PAALS service dogs is a great for people with disabilities, but - DatelineCarolina

USC student raises the money to get his lifesaving friend, a PAALS service dog.

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USC freshman Jory Fleming says Dasiy helps him with his social anxiety USC freshman Jory Fleming says Dasiy helps him with his social anxiety
Daisy helping Jory with his anxiety by placing her head on his leg Daisy helping Jory with his anxiety by placing her head on his leg
Jory and Daisy at a fundrasier event by Cocky's Canine Club Jory and Daisy at a fundrasier event by Cocky's Canine Club
 By: Rose Russo  

Palmetto Animal Assisted Life Services trains dogs to assist people with disabilities to live a more independent life. But the training comes with a fairly substantial cost. One University of South Carolina student however raised enough money to get his best friend. 

USC freshman Jory Fleming has autism and that means challenges for him in social situations, coping with people and new events. Fleming has a Palmetto Animal Assisted Life service dog named Daisy who helps him overcome social anxiety by being a social bridge.

“So I think um just having Daisy in general enable me to uh meet more people than I would have otherwise", said Fleming.

Daisy is trained to put pressure on Jory's pressure points to help him relieve his anxiety.

“Um a lot of times with autism and, stressful social environment you kind of feel like your maybe losing control a little bit. So having that pressure is something you can feel that's very real sort of I guess it's easy to focus on and disregard the other things that are going on”, said Fleming.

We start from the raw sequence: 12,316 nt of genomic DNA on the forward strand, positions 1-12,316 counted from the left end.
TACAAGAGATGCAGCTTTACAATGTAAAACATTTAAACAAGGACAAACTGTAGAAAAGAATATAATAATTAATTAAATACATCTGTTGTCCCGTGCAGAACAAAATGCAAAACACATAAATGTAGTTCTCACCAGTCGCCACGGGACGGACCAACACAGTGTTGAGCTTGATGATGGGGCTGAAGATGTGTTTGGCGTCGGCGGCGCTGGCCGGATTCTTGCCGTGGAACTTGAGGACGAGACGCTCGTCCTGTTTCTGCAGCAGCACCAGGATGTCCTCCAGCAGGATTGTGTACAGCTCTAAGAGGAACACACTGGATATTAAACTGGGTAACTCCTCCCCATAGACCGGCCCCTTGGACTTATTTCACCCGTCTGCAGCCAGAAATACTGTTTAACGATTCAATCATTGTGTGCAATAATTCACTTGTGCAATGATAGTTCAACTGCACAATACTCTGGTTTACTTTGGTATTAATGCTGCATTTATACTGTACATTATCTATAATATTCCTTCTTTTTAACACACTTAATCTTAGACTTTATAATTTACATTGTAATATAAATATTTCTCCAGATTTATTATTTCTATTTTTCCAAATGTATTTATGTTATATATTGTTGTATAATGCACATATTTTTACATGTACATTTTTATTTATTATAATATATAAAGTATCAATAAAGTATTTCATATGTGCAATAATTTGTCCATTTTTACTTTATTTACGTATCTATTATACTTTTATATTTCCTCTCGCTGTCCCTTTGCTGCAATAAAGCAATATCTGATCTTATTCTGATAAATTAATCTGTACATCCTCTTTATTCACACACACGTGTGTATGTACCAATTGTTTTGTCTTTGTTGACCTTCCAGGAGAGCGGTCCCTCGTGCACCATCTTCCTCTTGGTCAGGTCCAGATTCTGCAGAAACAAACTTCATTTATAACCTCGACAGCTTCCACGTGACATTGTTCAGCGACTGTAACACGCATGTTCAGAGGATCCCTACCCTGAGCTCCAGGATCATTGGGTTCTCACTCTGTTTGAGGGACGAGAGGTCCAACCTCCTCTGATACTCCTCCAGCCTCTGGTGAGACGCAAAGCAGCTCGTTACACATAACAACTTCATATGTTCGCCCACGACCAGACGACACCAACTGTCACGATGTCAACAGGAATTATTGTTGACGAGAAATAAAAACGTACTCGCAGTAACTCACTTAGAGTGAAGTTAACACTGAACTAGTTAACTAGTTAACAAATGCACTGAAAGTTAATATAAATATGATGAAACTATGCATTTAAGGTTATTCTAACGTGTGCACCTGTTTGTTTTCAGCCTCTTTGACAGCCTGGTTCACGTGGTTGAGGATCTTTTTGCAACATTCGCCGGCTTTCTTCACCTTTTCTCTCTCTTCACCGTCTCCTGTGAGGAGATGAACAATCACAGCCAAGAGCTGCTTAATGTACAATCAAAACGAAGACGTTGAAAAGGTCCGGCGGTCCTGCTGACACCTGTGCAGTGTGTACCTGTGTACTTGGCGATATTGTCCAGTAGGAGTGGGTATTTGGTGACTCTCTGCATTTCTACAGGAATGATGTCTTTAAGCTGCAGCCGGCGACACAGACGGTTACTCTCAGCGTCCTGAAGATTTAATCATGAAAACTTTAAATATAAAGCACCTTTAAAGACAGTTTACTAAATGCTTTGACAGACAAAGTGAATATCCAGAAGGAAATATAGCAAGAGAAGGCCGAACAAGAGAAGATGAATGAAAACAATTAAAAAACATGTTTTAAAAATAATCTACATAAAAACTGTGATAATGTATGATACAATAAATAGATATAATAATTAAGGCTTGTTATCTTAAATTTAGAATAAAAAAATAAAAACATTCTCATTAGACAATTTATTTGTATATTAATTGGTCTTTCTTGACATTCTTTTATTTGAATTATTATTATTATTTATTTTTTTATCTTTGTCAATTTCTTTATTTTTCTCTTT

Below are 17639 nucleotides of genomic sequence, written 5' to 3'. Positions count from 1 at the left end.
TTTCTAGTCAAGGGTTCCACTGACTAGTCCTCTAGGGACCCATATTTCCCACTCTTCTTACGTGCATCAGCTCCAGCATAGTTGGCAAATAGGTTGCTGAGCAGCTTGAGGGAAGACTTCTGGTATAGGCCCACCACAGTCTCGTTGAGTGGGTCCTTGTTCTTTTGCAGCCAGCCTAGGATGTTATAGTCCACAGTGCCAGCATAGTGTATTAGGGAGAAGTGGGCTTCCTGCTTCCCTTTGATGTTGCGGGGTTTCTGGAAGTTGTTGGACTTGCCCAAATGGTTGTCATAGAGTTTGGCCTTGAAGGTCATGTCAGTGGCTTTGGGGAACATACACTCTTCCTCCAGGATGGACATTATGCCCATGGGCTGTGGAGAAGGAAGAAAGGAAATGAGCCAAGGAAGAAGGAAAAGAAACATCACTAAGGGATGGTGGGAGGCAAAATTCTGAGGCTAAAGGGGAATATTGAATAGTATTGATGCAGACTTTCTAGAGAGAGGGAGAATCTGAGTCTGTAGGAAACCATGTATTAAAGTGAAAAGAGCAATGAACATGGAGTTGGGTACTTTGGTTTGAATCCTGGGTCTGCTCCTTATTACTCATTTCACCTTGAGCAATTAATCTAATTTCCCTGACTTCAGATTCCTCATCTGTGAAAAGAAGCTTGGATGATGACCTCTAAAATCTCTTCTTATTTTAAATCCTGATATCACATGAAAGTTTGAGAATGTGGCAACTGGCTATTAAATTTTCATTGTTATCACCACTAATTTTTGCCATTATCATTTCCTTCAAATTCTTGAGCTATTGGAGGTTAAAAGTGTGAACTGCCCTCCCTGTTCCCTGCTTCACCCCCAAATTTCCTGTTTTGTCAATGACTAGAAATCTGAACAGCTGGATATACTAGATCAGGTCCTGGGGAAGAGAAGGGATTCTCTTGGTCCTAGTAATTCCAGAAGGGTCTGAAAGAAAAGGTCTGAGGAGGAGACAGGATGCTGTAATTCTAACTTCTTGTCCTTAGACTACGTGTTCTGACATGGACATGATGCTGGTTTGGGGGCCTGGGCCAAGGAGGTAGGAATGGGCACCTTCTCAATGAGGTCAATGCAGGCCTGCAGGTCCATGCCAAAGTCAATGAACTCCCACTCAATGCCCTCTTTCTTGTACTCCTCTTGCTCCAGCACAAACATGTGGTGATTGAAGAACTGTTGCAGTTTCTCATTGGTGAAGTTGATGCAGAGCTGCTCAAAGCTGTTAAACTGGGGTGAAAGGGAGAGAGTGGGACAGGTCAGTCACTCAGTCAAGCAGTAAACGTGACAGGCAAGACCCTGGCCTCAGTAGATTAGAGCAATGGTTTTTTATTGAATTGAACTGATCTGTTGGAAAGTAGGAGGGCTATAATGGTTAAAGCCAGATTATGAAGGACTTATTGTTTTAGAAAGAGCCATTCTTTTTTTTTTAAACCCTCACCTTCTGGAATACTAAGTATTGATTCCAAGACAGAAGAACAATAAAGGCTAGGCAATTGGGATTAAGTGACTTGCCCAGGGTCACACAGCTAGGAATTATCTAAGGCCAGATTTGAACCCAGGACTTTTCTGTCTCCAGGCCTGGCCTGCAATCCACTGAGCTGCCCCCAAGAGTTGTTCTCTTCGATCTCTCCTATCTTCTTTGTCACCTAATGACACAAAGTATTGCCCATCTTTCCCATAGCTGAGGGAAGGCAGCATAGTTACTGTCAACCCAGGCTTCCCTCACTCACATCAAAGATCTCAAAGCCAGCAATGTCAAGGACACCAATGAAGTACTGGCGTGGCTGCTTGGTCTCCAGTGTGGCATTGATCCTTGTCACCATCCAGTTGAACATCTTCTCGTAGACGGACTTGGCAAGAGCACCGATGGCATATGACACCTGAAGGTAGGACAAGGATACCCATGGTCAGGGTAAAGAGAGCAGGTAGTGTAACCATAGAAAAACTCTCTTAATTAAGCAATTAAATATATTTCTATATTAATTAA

Fleming also has Cerebral Palsy and a rare genetic metabolic disease.  Both cause muscle weakness and fatigue.

He also has to wear a stomach tube that provides lifesaving medicine he carries in his backpack at all time. 

Daisy retrieves objects, open doors, assist him out of his chair or desk when he is feeling weak and alerts him if his stomach tube bends or twists.

Service dogs help people with mobility challenges, autism, facilities, companionship, and PTSD.

But it takes two years to train a dog and it does not come cheap. The PAALS website says, the average cost to breed, raise, train, certify, and place one service dog is $25,000.

Mary Clair works with PAALS and she says donations pay for a lot of the training.

“What we do is we charge a $5,000 tuition fee for our team training, because we are a non-profit we're lucky enough to not have to charge them that much for a dog”, said Clair.

Fleming however managed to raise a little over $5,000.

“What I did was I went around to everybody that I knew basically, personally, and, you know, explained that, you know, that I was going off to college and that I really you know was looking into a service dog to sort of help me to be more independent with my disabilities", said Fleming. 

Cocky's Canine PAALS is a USC club that provides student volunteers that help people with assistance dogs. 

“And they go in for like shifts for different days of the week, different times, different students will go out and volunteer and just assist PAALS with the dogs and whatever they need really”, said Fleming.

The club also raise money for PAALS.

Muriel Lee is the president of Cocky's Canines and she says there is a great demand for more service dogs.

“In just the last year or year two, PAALS has seen a huge increase in demand for service dogs for, actually, veterans, like um veterans with PTSD”, said Lee.

PAALS is the only assistance dog program in South Carolina.

PAALS provided five service dogs last year. That's about the limit because of limited space and funding. They have four people on the waiting list and about twenty-five applicants on hold.

They are however planning to build a bigger building.

For more information on becoming a client or volunteering, visit PAALS.org.





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